NASA taking aim at asteroid is first step toward planetary defense

An illustration depicts NASA's DART spacecraft moments before crashing into the Dimorphos asteroid. Image courtesy of NASA
1 of 5 | An illustration depicts NASA's DART spacecraft moments before crashing into the Dimorphos asteroid. Image courtesy of NASA

Nov. 21 (UPI) -- NASA's plan to whack an asteroid with a spacecraft to be launched late Tuesday from California is intended to provide insight into how humanity might prevent a collision with a planet-killing space rock, space agency officials said.

For the first time, a spacecraft will attempt next fall to smash into an asteroid as an experiment to show how such a space body could be deflected if it were headed toward Earth, Lori Glaze, NASA's director of planetary science, said Sunday in a press conference.


"I feel that once we've completed this test, we are going to learn an incredible amount and be so much more prepared in the future if, indeed, a potential asteroid could pose a threat," Glaze said.

But NASA doesn't know if it will learn everything it needs to know to defend Earth against such a deadly strike, officials said.

SpaceX plans to launch NASA's DART mission, which stands for Double Asteroid Redirection Test, at 10:20 p.m. PST Tuesday from Vandenberg Space Force Base.

The Falcon 9 rocket will lift off at that time or wait for another launch window over a period of 84 days.


Many facts still are unknown about the outcome of the test, because NASA has little knowledge of the composition of the target asteroid -- Dimorphos, which is the size of a football stadium -- said Tom Statler, NASA's DART program scientist.

"The issue of how prepared do we actually want to be -- that's a much broader discussion to be had across governments and the nations," Statler said. "In addition to being able to deflect an asteroid, we still need to study the sky and look for them."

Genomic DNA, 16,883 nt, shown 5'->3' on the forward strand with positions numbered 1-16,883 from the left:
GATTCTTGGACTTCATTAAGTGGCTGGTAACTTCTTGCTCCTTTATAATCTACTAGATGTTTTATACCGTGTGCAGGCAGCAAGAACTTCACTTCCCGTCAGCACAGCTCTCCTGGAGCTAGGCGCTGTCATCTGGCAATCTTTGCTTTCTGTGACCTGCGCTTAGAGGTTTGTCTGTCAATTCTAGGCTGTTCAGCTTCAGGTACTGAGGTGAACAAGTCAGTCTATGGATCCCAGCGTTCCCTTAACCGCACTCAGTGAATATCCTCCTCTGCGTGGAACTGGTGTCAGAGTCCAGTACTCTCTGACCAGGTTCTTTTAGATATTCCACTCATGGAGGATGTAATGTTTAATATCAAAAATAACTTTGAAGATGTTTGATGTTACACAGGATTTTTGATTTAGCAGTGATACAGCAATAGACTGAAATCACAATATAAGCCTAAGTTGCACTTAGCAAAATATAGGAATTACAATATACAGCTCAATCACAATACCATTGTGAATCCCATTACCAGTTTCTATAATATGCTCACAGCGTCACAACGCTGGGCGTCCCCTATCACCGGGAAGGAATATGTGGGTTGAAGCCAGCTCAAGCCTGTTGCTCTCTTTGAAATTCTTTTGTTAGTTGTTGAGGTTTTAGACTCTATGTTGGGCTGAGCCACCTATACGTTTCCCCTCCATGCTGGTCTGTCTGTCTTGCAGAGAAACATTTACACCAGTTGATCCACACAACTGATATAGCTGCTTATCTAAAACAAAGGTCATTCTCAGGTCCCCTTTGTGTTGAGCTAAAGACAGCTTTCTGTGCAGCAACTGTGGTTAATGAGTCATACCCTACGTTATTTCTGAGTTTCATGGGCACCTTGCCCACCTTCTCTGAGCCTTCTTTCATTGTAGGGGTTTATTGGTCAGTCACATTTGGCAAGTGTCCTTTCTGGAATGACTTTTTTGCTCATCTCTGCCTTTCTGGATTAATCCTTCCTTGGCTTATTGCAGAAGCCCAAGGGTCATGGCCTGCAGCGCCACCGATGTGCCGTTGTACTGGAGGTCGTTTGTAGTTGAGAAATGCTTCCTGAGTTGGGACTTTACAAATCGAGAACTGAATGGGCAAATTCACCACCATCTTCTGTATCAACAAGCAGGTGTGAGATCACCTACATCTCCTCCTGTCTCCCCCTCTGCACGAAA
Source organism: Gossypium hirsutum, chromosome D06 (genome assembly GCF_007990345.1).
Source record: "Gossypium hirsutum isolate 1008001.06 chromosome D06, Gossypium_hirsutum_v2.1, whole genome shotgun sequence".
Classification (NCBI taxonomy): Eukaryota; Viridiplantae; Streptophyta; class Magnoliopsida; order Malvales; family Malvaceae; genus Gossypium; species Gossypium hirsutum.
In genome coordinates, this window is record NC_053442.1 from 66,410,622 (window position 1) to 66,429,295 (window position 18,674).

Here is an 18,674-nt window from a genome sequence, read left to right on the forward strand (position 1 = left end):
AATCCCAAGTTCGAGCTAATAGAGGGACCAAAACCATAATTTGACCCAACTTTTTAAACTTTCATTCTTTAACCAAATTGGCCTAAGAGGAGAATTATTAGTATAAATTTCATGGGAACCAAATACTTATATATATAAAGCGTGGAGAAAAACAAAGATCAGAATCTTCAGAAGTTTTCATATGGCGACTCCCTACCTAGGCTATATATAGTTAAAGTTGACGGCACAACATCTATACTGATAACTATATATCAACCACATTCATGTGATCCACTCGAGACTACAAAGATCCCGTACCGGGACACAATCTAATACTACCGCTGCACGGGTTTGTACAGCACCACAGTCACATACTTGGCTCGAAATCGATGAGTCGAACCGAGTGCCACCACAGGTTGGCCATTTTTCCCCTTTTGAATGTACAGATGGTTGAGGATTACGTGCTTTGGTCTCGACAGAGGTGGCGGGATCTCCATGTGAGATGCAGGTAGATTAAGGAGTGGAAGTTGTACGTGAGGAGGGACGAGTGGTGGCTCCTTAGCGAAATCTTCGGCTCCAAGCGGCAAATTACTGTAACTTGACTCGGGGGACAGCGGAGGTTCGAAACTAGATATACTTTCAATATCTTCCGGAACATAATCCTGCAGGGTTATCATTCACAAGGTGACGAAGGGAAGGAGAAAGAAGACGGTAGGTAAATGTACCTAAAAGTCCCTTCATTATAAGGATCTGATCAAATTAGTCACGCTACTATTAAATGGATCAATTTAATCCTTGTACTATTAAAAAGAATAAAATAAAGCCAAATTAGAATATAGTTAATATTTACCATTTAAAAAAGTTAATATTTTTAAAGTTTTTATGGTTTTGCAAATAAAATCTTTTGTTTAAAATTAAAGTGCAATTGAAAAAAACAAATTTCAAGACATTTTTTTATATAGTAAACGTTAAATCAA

The $330 million mission will fly to the Didymos asteroid system, which actually are twin bodies that circle each other.

The target asteroid, Dimorphos, is a satellite of Didymos. The DART spacecraft will fly into Dimorphos at 15,000 mph, after which Earth-based telescopes will monitor if and how the impact changes its path.

"It's so important that we track and monitor these small objects, as well as develop new techniques that can help us in the future to ensure that one of them and our planet Earth don't find themselves in the same place at the same time," Glaze said.

"This is a key test that NASA and other agencies want to perform before we have an actual need," she said.


NASA chose the Didymos system of two asteroids because it offers a unique chance to obtain precise measurements from a small impact.

The DART spacecraft itself will be completely destroyed and throw out a cloud of debris, according to NASA, which also will help the agency measure the impact.

Out-of-this-world images from space

The International Space Station is pictured from the SpaceX Crew Dragon Endeavour during a flyaround of the orbiting lab that took place following its undocking from the Harmony module’s space-facing port on November 8. Photo courtesy of NASA

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